This is a guest post from Scott Wolfe Jr, the founder and CEO of Zlien. Zlien offers turn key mechanics lien and bond claim compliance solutions for the construction industry, consisting of compliance and deadline tracking, preliminary notice services, bond and lien claim filings, and claim collections. Scott is a licensed construction attorney in six states.
I’ve written about mechanics lien laws and filing requirements for over five years on the Lien Blog, and dedicated a substantial amount of space there to specifically report on law changes across the nation. Whenever a case impacts a state’s mechanics lien statutes, or whenever the statute itself is changed legislatively, I report on the change under a designed “Lien Law Alerts” category.
Across the country, there is a mechanics lien case or legislative change just about every week, and so you can imagine the volume of cases and bills we’ve poured over through the years. The question I address in this article is whether a reflection on all of this analysis points to a single trend or overarching theme about mechanics lien laws that can be applied across the nation.
As the article’s title suggests, the answer here is a resounding no.
Why Aren’t The Fragmented Mechanics Lien Laws Harmonized?
But why so? Why isn’t there a single national trend for mechanics lien laws, or an overarching theme that carries over from state-to-state or region-to-region?
As we’ll explore in the next section of this article, states have differing perspectives on the purpose of their mechanics lien laws. This is peculiar since these laws promulgated across the country from a single source (Thomas Jefferson’s first mechanics lien bill introduced in Maryland). The idea behind that law was to protect material men and laborers to encourage sound credit markets. The mechanics lien laws, therefore, had the primary purpose of protecting those in the construction industry furnishing to projects.
Over two centuries of legislation, however, the laws have become enormously complex. The National Conference of Commissioners on Uniform State Laws tried to remedy the problem in 1987 by drafting a Uniform Construction Lien Act, but the movement did not catch on and each state was left with its own set of rules.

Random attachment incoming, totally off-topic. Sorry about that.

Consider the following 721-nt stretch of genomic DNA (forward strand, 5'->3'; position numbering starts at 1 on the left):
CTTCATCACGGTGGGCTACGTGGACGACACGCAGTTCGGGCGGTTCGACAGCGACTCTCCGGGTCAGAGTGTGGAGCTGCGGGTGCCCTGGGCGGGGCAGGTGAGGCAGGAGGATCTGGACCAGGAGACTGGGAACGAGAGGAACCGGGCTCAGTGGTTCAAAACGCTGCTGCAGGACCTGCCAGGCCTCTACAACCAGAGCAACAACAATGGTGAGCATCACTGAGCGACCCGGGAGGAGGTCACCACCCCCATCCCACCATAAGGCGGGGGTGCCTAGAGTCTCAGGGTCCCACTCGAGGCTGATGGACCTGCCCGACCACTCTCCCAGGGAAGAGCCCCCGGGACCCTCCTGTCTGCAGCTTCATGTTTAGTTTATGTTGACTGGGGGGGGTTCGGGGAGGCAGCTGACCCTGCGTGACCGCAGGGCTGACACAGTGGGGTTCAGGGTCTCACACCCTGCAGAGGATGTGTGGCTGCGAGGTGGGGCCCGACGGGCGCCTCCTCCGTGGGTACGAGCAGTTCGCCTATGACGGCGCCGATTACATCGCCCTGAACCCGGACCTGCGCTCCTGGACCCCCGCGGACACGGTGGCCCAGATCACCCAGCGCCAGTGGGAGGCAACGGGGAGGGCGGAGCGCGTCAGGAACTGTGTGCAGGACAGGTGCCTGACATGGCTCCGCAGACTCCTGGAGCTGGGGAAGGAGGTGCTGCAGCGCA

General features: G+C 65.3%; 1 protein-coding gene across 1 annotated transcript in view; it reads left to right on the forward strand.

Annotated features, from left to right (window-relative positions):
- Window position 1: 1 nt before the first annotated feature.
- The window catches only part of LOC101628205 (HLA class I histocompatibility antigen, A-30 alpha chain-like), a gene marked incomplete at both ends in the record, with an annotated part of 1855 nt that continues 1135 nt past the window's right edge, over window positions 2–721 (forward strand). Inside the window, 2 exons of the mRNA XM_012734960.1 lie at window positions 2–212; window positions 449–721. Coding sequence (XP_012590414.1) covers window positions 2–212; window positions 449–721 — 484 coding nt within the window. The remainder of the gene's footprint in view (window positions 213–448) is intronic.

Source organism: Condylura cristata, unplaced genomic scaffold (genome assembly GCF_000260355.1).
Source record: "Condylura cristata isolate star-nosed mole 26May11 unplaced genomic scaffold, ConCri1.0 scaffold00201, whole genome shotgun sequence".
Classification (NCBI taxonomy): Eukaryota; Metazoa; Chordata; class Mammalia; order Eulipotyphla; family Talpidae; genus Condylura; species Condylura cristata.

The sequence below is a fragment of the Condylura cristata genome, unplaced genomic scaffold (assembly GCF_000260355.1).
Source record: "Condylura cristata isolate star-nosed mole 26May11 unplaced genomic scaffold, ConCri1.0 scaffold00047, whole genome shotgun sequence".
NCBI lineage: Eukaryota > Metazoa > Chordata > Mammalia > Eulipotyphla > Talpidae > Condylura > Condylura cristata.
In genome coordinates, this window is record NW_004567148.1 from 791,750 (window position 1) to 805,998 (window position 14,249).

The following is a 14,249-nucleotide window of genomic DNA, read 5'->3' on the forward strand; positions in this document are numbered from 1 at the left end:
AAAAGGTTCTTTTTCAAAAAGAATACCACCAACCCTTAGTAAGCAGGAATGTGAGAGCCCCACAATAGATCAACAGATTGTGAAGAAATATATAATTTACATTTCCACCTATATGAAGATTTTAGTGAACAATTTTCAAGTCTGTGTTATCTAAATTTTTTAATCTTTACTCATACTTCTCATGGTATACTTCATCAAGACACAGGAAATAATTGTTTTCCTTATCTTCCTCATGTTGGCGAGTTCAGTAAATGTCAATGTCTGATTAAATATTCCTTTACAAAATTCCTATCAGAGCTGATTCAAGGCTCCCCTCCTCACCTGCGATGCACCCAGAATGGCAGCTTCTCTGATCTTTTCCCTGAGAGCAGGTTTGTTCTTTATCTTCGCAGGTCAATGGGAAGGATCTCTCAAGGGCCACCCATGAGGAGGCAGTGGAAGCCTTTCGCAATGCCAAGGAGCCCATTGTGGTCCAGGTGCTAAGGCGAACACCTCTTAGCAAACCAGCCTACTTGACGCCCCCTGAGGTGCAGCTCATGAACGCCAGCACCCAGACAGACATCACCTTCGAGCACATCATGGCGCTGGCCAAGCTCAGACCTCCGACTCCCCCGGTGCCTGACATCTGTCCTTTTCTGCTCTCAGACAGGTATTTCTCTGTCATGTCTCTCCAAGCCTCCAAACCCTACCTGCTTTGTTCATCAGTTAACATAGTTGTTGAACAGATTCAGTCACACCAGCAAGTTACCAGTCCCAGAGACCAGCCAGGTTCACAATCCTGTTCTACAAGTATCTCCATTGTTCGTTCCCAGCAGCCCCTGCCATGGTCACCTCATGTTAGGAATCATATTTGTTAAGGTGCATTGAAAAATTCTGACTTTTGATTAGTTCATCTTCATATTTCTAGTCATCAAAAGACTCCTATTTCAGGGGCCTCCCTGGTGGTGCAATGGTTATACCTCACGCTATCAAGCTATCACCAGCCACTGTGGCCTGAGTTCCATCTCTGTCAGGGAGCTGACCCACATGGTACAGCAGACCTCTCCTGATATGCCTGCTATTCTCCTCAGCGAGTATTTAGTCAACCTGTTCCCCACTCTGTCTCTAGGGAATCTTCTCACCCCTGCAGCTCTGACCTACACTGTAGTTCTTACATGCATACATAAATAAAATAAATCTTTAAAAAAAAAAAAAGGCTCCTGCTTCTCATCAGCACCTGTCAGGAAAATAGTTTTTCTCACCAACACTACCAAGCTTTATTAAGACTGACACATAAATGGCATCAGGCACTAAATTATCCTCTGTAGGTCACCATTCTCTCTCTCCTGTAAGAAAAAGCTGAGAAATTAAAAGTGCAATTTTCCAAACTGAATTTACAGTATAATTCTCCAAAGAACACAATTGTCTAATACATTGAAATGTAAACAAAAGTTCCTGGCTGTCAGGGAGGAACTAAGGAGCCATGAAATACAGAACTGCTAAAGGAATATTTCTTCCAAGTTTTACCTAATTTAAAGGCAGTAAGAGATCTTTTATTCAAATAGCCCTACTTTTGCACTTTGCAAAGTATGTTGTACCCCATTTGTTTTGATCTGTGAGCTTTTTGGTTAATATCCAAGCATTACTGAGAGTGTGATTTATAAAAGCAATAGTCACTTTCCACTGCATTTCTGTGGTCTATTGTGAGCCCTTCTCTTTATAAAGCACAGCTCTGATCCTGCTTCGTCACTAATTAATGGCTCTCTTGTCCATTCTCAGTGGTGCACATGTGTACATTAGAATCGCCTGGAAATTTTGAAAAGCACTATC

It was inevitable that each state’s laws would take a life of their own, and that is exactly what happened. The result is a fragmented system so disjointed it’s hard to imagine an agreement on any common ground to harmonize the rules.
The National (Confusing) Battle Between Liberal And Strict Construction Of Mechanics Lien Laws
That brings us to the nitty-gritty. After reviewing hundreds of cases and legislative changes, is there absolutely any common thread or trend?
Unfortunately, if there is anything shared by the states in the way of mechanics lien laws, it is that they do not share anything at all. Each state’s rules are substantially different from one another.
This is true even when they are clearly modeled after one another. Such is the case with California’s mechanics lien laws, which serve as a model for the rules in Arizona and the Guam territory. While the framework is similar, there are clear distinctions between the states in the statutory requirements and the jurisprudential treatment of the laws.
One key component to any review of a mechanics lien law dispute is whether the law must be strictly construed against the claimant or liberally construed in favor of the claimant. Determining which type of construction applies sometimes traces back to the purpose of the laws themselves, which as mentioned in the above-section, seems silly since the only purpose of these laws is to protect the furnishing party.
States are beginning to line up in the “strict” or “liberal” construction camp. On the Lien Blog we’ve tracked this through the “Strict v. Liberal Construction” tag.
If there is any type of national trend going on in the mechanics lien law world it isn’t a magnetism towards any single theory or rule, but maybe a sudden magnetism towards this “strict v. liberal construction” argument.
For whatever reason, there appear to be a lot of state supreme courts re-examining its case law (sometimes going back 50 or 75 years) and clarifying the type of construction afforded mechanics lien law claims. This recently happened in Pennsylvania and Washington, where in both states the lower courts had gotten into a groove of affording the claims “strict construction,” when the law should have required liberal construction.
Whether a court utilizes strict or liberal construction of the lien laws can make a big difference, as we’ve seen in 2012 when the Idaho Supreme Court and the California Supreme Court analyzed an identical issue but reached opposite results.
A survey of mechanics lien law cases will leave you scratching your head. Sometimes, states disagree within itself. They nearly universally disagree with neighboring states. And, unfortunately, there seems to be no rhyme, reason or trend when you look at it from a bird’s eye view.
The lesson here is to be careful with mechanics lien compliance. While it is tempting, you shouldn’t ignore the mechanics lien remedy because of its complexity. Instead, you should partner with a provider who can help you navigate the rough waters, as mechanics lien security is the gold standard of credit protection in the construction industry.
Thanks again to Scott for writing this post. Mechanics liens and the laws that govern them can be very complex. Yet they remain a very crucial element in the design and construction of the built environment. I’m grateful for Scott’s wonderful introduction to both the diversity and relevance of lien laws. Scott and I welcome your comments below.
Image courtesy Bex Roxx